‘Good to see you!’ he whispers, shaking our hands. ‘Thanks so much for coming.’ And he shows us in.

Maud is in the hospital bed in the living room, as before. If anything she seems in better form, alert and smiling, with that copy of Anna Karenina on her lap.
‘Ah!’ she says. ‘Here comes the cavalry!’ putting the book aside.

The last week or so, Maud has stopped being able to stand with assistance and transfer to the commode. There doesn’t seem to be any infection or other organic reasons why she shouldn’t be able to do this. And she certainly has the strength. When we’ve lowered the bed and raised the backrest, she swings her legs over the edge ready for the off. It’s just – that’s as far as she gets. Stacy is great at clearly and firmly describing what Maud needs to do to stand up, even sitting next to her at one point and demonstrating – but Maud just can’t translate it into action. She keeps putting her feet too far out in front, and then waggling them up and down on the carpet, like a child splashing her feet in a puddle.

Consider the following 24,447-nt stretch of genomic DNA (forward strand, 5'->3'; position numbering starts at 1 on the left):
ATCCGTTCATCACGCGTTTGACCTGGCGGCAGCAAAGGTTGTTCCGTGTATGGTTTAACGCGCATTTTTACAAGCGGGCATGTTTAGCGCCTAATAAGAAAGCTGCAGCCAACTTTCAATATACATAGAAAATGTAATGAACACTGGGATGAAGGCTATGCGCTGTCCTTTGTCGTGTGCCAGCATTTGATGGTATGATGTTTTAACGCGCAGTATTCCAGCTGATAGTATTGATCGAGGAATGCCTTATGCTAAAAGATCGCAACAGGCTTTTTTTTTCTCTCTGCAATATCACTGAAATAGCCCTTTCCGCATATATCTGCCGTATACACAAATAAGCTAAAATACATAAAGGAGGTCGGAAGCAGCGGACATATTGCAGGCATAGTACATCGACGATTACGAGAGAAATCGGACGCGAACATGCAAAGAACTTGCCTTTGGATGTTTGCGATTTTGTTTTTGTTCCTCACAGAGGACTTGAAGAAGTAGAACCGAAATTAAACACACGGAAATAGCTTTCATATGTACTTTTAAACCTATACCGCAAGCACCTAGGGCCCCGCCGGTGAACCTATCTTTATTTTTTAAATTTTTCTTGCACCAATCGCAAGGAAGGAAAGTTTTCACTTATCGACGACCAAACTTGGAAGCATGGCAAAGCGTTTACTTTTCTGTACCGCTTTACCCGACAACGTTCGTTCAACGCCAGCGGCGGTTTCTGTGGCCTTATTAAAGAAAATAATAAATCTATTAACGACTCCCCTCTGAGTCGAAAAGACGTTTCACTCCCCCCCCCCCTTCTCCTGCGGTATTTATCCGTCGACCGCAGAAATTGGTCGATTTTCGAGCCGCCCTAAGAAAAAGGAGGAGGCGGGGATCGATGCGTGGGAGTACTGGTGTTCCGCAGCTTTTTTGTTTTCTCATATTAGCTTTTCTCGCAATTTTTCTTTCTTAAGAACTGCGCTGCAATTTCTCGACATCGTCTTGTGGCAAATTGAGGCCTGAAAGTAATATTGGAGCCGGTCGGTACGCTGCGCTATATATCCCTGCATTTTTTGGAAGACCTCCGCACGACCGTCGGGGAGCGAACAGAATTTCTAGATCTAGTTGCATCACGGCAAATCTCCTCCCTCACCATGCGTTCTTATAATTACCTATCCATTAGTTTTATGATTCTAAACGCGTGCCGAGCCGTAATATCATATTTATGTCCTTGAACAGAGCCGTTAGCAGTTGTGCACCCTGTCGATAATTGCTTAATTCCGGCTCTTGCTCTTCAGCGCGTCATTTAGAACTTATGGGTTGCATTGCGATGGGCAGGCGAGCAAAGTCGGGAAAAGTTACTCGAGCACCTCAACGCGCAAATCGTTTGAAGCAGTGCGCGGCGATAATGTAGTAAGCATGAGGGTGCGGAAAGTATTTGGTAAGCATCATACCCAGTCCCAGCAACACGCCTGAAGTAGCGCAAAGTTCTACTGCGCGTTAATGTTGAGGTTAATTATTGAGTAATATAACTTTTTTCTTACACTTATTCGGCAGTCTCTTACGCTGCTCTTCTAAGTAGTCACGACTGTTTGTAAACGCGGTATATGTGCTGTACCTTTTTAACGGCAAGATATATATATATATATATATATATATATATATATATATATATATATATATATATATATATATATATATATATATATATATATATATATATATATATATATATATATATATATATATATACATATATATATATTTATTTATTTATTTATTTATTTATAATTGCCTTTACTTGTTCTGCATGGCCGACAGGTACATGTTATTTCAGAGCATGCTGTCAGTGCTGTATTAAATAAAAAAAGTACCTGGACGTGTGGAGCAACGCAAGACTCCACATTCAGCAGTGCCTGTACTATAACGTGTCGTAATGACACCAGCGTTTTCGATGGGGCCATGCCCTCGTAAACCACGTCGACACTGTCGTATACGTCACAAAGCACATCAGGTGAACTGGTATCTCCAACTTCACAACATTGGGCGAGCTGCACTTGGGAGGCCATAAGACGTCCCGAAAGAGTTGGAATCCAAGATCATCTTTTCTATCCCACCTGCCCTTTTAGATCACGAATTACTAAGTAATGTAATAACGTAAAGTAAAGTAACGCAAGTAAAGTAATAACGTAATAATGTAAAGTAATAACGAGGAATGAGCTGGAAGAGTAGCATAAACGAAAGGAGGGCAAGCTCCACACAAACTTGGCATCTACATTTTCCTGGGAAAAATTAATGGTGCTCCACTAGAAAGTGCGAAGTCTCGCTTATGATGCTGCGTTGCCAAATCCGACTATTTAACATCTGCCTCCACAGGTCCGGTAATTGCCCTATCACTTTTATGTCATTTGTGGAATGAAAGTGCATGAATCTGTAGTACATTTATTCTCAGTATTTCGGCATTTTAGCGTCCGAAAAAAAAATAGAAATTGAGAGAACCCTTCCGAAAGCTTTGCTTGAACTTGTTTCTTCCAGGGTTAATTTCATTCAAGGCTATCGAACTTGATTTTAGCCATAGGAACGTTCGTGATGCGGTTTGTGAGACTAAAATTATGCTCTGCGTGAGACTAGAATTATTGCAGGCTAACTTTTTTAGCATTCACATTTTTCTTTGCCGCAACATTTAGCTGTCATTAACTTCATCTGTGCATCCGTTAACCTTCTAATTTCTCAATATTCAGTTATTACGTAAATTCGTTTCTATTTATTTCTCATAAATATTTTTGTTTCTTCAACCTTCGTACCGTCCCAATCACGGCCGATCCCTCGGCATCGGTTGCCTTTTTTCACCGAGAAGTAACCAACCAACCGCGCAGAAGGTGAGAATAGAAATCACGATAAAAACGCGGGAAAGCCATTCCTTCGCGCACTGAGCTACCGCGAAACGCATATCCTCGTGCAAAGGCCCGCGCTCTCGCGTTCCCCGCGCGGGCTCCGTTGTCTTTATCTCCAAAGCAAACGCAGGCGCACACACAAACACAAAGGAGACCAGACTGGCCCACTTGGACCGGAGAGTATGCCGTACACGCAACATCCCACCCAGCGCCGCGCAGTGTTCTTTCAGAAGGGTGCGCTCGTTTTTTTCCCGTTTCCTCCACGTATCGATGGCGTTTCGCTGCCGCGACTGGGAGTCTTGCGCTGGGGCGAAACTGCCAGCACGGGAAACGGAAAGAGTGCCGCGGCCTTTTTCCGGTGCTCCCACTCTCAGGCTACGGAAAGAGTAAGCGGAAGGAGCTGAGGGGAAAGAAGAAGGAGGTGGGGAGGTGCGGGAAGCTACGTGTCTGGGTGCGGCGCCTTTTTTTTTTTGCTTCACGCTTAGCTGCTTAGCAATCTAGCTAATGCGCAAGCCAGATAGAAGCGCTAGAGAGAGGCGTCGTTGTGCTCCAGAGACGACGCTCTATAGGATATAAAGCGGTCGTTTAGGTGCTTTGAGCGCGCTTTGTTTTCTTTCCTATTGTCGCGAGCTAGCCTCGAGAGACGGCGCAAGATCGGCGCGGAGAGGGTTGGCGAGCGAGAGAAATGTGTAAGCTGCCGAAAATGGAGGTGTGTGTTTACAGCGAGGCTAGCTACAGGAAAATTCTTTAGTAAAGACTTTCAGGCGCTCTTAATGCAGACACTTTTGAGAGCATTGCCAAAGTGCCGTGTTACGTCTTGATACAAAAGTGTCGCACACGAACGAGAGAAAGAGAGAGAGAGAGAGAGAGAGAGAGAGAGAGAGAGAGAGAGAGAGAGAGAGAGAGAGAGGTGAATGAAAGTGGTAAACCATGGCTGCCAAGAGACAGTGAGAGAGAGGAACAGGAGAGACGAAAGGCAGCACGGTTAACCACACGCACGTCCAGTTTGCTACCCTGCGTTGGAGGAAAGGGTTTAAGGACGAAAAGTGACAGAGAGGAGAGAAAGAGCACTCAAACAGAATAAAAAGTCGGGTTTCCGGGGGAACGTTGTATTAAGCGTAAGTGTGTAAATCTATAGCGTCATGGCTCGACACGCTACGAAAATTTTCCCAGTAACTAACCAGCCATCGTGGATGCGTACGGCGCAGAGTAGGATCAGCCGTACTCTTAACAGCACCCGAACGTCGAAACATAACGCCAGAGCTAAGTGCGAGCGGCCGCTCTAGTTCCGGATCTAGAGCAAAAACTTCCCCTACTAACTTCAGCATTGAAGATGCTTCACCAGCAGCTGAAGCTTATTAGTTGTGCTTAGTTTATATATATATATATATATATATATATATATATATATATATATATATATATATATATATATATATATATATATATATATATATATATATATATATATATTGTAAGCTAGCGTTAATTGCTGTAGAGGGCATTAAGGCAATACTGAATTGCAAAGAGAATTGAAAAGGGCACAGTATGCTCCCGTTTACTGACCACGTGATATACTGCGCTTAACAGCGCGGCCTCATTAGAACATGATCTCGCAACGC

‘It’s no good!’ she says. ‘I’m falling!’

We persevere for as long as we can, but it’s a game of diminishing returns. The more we try, the more anxious Maud becomes, until her efforts to stand are such an approximate and off-kilter thing, leaning back against our hands, the zimmer frame lifting off the carpet, that we have to accept defeat, and help her back to bed. It’s strange to see how well she lifts her legs back onto the mattress and snuggle down again. Strength is certainly not the issue.
‘It’s definitely a confidence thing,’ says Stacy, snapping off her gloves. ‘Which isn’t any less incapacitating, of course.’
‘No, of course,’ says Alan. ‘So what’s to be done?’
Stacy shrugs.
‘Seems a shame to be thinking about hoisting. But other than that I suppose it’s bed care and some gentle encouragement to overcome the block.’

‘You see that woman over there,’ says Maud, pulling the bedclothes up to her neck, and then pointing straight in front of her. For a second I wonder if it’s another ghost – until I realise she means the sideboard facing her, and an ornate, silver frame in the centre of it. ‘This one?’ I say, going over to take a closer look. It’s a sepia photograph of a young girl standing on a dark, southern English beach. She’s dressed in a billowing white dress and enormous circular brimmed hat, which she holds on her head with one hand as she squints off into the distance. ‘That’s my mother,’ says Maud. ‘Now she’d have known what to do.’